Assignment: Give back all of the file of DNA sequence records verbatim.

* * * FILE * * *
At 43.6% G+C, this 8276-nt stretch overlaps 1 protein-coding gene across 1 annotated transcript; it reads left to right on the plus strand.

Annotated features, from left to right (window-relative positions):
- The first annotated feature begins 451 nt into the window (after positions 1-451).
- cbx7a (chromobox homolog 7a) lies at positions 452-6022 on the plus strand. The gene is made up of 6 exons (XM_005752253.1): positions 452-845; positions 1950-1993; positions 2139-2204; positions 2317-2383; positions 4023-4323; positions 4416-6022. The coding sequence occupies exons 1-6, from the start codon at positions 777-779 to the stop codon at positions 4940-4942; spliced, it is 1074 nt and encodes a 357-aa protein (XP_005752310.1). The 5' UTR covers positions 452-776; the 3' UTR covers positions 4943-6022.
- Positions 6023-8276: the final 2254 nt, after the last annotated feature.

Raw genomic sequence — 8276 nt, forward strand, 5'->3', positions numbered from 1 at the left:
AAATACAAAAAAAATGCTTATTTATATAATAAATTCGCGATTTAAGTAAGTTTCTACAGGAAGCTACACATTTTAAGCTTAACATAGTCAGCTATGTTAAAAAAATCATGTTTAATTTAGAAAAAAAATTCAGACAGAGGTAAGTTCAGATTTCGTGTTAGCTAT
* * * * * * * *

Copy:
At 43.6% G+C, this 8276-nt stretch overlaps 1 protein-coding gene across 1 annotated transcript; it reads left to right on the plus strand.

Annotated features, from left to right (window-relative positions):
- The first annotated feature begins 451 nt into the window (after positions 1-451).
- cbx7a (chromobox homolog 7a) lies at positions 452-6022 on the plus strand. The gene is made up of 6 exons (XM_005752253.1): positions 452-845; positions 1950-1993; positions 2139-2204; positions 2317-2383; positions 4023-4323; positions 4416-6022. The coding sequence occupies exons 1-6, from the start codon at positions 777-779 to the stop codon at positions 4940-4942; spliced, it is 1074 nt and encodes a 357-aa protein (XP_005752310.1). The 5' UTR covers positions 452-776; the 3' UTR covers positions 4943-6022.
- Positions 6023-8276: the final 2254 nt, after the last annotated feature.

Raw genomic sequence — 8276 nt, forward strand, 5'->3', positions numbered from 1 at the left:
AAATACAAAAAAAATGCTTATTTATATAATAAATTCGCGATTTAAGTAAGTTTCTACAGGAAGCTACACATTTTAAGCTTAACATAGTCAGCTATGTTAAAAAAATCATGTTTAATTTAGAAAAAAAATTCAGACAGAGGTAAGTTCAGATTTCGTGTTAGCTAT